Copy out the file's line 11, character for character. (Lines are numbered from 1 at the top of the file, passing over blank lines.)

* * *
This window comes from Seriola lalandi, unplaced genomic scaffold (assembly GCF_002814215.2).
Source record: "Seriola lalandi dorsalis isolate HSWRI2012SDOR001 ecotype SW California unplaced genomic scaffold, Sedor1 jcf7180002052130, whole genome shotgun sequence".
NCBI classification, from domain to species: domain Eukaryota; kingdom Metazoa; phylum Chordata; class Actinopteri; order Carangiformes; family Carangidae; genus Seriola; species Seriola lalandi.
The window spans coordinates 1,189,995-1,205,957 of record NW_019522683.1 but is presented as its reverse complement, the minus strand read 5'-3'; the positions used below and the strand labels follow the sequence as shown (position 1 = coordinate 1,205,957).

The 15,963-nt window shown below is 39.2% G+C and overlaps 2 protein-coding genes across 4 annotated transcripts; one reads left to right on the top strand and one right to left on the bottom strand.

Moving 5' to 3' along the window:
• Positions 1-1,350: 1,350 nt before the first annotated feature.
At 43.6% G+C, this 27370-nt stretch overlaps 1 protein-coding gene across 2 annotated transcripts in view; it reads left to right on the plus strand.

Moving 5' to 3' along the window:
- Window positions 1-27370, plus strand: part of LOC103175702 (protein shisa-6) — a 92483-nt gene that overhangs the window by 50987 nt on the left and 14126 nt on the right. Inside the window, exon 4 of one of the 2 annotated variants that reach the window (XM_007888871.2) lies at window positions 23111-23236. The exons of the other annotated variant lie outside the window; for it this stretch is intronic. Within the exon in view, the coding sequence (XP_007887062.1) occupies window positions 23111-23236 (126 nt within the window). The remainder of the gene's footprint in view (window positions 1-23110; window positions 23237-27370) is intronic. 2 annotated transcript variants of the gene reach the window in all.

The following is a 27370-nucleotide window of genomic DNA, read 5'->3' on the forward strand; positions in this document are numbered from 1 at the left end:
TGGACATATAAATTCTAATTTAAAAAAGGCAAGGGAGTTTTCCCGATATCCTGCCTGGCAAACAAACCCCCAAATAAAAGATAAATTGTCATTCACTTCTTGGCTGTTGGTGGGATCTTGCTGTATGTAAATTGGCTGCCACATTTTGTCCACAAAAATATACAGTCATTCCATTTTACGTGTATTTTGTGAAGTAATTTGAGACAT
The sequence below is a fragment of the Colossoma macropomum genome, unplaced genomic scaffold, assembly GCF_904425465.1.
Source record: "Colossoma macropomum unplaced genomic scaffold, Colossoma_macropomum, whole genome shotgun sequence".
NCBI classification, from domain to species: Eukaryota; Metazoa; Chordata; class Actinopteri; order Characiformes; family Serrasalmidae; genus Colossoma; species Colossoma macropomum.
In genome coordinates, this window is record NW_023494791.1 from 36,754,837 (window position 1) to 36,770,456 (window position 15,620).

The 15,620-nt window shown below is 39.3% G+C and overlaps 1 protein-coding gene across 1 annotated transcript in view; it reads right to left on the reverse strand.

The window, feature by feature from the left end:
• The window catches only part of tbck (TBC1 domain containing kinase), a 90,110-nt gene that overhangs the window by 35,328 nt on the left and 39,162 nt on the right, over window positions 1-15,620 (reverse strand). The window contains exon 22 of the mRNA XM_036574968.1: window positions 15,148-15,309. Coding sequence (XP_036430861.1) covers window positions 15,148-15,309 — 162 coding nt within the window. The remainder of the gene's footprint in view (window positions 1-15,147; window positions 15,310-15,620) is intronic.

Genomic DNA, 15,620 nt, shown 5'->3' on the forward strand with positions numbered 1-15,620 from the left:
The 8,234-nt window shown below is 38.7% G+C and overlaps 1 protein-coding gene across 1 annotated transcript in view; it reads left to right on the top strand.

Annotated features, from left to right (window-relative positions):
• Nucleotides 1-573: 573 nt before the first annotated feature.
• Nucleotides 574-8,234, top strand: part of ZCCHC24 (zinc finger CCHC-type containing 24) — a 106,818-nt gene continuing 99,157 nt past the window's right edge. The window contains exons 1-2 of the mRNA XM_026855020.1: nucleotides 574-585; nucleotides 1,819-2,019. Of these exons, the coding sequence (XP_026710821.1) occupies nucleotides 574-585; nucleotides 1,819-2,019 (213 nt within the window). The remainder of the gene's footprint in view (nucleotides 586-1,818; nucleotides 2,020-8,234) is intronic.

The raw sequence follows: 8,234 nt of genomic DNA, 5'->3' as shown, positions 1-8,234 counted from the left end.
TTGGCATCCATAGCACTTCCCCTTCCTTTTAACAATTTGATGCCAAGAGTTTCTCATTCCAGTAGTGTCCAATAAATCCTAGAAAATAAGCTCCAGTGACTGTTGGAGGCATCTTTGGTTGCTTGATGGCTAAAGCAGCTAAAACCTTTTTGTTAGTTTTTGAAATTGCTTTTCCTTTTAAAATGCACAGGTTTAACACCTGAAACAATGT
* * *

The following is a 27370-nucleotide window of genomic DNA, read 5'->3' on the forward strand; positions in this document are numbered from 1 at the left end: